How should you invest $1 million you’ve just inherited or worked towards?
Today we are talking about investing $1 million. Let’s take a look at a couple of different case studies.
Hypothetically, let’s pretend you’re young, in your 20s or 30s and you just inherited $1 million. This is all non-registered after tax money. How should you invest that million dollars?
The first step to take is to figure out your investment horizon as well as your risk tolerance.
In your late twenties, with $1 million dollars, you’re probably not retiring. Or if you are retiring, you’ll really need to factor in that income stream for life is only expected to be about $50,000 according to the CFP planning institute.
Generally speaking, you could use a 4% or 5% as an income stream in perpetuity, on a dollar figure such as that, which means you’d be getting that income to sustain your lifestyle.
If you’re still going to be working, then you have to factor in your long-term investment horizon and your risk tolerance. This is what your portfolio will be built around.
You could potentially own some Canadian dividend paying stocks, which are tax efficient.
You can own some US companies, maybe some growth stocks in there, and a few global companies as well.
You should definitely own some tax efficient investments because this is going to be taxable income for you.
If you continue to earn your income, this is going to be taxable income. We want to focus on any investment streams that pay either a return of capital or that convert something to a capital gain such as real estate investment trusts or anything infrastructure wise.
Dividends and their return of capital, are very, very good when it comes to that portfolio. Now you’re working, and you’ve got your million dollars; it’s going to be tax efficient and over time you’re expecting to get that growth.
The idea is that when you do reach the number that you’re comfortable with, whether it’s 2 million or 3 million or 4 million, you can decide if you want to stop working and focus on other things.
Maybe you’re in your late forties, early fifties, and you’ve sold your business – now you’ve got 1 million bucks and you’re deciding what to do.
You’ve got your million bucks, yet you’re still not quite comfortable enough to retire. The question becomes, “Now what am I going to do with this money?”
Well, you should take a look at your RRSP and your TFSA contribution rooms. Do you have kids? Do you want to max out the RESP for the education savings grant?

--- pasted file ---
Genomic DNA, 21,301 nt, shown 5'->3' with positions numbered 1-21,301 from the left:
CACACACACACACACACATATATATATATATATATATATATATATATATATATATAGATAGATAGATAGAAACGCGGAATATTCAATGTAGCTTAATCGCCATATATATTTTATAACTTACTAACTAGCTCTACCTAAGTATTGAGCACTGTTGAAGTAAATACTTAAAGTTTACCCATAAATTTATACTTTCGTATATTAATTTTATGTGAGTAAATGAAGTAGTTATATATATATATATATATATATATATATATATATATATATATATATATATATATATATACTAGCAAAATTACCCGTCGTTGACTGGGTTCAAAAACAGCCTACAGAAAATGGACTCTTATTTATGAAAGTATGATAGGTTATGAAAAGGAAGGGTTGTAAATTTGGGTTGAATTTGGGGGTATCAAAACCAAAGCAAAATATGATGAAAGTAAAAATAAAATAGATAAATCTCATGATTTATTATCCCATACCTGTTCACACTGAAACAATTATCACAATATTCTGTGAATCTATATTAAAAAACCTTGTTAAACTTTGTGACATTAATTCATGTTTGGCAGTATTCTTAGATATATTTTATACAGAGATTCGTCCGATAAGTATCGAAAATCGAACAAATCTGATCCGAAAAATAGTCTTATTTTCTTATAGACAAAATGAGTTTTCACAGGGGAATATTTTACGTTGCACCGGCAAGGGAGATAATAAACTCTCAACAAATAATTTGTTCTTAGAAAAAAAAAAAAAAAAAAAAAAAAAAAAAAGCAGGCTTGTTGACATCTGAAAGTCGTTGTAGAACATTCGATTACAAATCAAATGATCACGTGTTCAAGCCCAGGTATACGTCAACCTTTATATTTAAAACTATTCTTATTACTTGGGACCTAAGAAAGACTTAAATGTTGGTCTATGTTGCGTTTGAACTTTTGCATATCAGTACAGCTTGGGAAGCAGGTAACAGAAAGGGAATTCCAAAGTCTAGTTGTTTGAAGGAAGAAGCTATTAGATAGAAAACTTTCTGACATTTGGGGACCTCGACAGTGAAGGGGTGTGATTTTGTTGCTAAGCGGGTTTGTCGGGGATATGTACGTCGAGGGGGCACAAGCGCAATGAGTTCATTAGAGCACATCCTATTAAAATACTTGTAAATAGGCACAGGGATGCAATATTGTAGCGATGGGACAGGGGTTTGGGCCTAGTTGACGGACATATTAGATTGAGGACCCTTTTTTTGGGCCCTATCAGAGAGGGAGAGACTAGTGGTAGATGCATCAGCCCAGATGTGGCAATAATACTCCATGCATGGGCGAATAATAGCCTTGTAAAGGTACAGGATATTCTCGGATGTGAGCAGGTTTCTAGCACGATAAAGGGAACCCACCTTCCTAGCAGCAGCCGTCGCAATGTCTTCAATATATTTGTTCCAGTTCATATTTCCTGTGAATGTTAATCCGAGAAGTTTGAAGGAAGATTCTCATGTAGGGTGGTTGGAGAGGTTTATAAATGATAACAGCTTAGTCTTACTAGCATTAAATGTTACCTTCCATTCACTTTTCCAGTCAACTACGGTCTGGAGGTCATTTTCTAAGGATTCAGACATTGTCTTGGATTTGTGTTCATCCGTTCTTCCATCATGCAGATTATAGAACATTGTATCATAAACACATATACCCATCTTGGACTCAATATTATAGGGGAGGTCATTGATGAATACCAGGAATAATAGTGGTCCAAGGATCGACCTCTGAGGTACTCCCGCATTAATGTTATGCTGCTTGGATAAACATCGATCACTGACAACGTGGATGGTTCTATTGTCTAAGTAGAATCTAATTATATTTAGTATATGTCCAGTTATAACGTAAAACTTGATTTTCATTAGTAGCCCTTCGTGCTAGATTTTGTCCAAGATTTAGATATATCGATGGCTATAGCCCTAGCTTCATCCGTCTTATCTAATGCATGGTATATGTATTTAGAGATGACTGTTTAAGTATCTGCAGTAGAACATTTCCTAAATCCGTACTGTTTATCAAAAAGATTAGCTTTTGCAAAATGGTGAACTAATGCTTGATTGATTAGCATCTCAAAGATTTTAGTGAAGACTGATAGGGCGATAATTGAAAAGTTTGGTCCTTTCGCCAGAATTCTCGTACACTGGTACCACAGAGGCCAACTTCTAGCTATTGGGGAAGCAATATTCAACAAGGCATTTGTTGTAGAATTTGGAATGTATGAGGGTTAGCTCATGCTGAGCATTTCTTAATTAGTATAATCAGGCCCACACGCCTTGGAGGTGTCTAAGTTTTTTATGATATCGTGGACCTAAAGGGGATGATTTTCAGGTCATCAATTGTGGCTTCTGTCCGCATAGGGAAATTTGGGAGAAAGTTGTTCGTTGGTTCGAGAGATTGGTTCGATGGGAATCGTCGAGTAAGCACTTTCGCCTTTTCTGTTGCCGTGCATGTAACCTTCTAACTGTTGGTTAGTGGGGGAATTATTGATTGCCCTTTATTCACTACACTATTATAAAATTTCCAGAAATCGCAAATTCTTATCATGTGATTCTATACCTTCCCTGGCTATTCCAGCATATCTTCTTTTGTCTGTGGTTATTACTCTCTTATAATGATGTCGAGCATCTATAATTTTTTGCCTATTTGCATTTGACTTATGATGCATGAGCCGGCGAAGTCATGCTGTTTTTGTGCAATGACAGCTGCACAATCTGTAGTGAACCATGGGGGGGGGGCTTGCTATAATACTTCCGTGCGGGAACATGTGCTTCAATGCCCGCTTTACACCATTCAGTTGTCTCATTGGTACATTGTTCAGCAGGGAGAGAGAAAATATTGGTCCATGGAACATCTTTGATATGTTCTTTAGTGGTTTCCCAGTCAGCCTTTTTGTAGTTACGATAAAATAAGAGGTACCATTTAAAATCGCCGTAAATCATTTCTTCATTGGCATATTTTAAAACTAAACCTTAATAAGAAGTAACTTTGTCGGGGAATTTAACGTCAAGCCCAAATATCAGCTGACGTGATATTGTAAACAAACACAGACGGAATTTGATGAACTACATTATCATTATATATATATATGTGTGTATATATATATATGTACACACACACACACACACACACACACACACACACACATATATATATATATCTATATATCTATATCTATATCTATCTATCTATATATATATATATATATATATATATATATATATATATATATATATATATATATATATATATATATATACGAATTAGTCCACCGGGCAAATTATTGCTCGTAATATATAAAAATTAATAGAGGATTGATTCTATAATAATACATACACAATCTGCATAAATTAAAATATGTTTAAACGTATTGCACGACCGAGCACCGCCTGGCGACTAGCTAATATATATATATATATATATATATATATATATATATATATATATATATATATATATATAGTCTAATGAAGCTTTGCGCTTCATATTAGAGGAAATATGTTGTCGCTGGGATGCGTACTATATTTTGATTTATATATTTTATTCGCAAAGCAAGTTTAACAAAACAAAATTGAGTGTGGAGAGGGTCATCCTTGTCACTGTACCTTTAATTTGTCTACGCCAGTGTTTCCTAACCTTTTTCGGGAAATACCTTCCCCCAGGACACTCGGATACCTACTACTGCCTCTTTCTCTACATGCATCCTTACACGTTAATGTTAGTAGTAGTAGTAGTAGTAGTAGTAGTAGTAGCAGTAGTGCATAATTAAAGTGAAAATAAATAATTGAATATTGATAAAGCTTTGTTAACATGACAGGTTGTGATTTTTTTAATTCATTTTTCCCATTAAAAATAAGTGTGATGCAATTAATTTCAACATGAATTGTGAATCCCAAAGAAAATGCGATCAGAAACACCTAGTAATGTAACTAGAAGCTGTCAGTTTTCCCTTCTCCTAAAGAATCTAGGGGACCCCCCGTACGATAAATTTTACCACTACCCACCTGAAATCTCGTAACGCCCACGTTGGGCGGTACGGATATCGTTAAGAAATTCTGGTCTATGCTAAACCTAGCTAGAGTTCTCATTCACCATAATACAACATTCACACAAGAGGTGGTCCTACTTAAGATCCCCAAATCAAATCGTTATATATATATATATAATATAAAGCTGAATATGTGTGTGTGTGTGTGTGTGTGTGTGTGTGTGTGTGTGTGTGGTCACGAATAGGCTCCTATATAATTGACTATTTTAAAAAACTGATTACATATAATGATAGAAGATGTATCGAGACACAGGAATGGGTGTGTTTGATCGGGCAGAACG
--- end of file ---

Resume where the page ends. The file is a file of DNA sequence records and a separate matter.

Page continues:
That chunk you will want to maximize every grant you can get from the government, every tax efficient pot of money that you can invest and every dollar that you can get back in the form of a contribution to an RRSP.
Those three things you’ll definitely want to consider and make sure you factor those in, maximize them, and continue to build on that over time.
If you’re in the same situation as the 20 to late 20-year-old in that you’re still working, you’re going to have to factor in the tax consequence as well.
If you’ve accumulated a bunch of wealth and this new million dollars is going to be added to your pot for retirement, well, then you can begin some holistic planning. Maybe now you’ve got 2 to 3 million and you can pull the plug and retire early.
Or maybe you can start traveling. Maybe you can slow down at work. Those are all factors to consider and you must take into account your investment horizon in that case.
Let’s take a look at a retiree, someone who’s maybe received their pension through a lump sum.
It’s possibly a million-dollar pension that they received through a defined contribution pension that’s been converted to a LIRA, or perhaps it, perhaps it’s an inheritance or maybe even the sale of farmland or something like that.
Regardless, you’re a retiree and you’ve got your million dollars.
Now it’s very important to structure a portfolio that will generate tax efficient income for you now and into retirement.
You will need to make sure that you’re looking at all the investment opportunities that are paying consistent cash flow, whether it’s private debt, or private equity through real estate holdings. And maybe it’s some nice bonds. Maybe it’s some preferred shares that pay a dividend tax credit.
In any event, you’ll want to make sure that you have tax efficient income that’s being generated now because you will be drawing on that income.